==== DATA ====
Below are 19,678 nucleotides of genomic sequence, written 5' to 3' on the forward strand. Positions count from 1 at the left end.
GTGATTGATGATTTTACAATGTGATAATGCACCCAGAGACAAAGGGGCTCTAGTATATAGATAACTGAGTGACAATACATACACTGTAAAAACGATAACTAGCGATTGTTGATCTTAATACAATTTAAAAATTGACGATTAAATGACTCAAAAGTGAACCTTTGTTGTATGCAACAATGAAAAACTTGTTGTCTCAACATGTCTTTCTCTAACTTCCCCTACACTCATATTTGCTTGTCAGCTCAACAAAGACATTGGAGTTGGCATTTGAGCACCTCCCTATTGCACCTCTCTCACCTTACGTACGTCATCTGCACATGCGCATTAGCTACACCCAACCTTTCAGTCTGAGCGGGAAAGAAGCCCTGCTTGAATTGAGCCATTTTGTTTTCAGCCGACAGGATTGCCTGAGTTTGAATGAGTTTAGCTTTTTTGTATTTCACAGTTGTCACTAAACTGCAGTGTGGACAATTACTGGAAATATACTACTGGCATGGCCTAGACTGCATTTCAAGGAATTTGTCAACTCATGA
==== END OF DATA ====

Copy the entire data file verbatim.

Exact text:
Below are 19,678 nucleotides of genomic sequence, written 5' to 3' on the forward strand. Positions count from 1 at the left end.
GTGATTGATGATTTTACAATGTGATAATGCACCCAGAGACAAAGGGGCTCTAGTATATAGATAACTGAGTGACAATACATACACTGTAAAAACGATAACTAGCGATTGTTGATCTTAATACAATTTAAAAATTGACGATTAAATGACTCAAAAGTGAACCTTTGTTGTATGCAACAATGAAAAACTTGTTGTCTCAACATGTCTTTCTCTAACTTCCCCTACACTCATATTTGCTTGTCAGCTCAACAAAGACATTGGAGTTGGCATTTGAGCACCTCCCTATTGCACCTCTCTCACCTTACGTACGTCATCTGCACATGCGCATTAGCTACACCCAACCTTTCAGTCTGAGCGGGAAAGAAGCCCTGCTTGAATTGAGCCATTTTGTTTTCAGCCGACAGGATTGCCTGAGTTTGAATGAGTTTAGCTTTTTTGTATTTCACAGTTGTCACTAAACTGCAGTGTGGACAATTACTGGAAATATACTACTGGCATGGCCTAGACTGCATTTCAAGGAATTTGTCAACTCATGA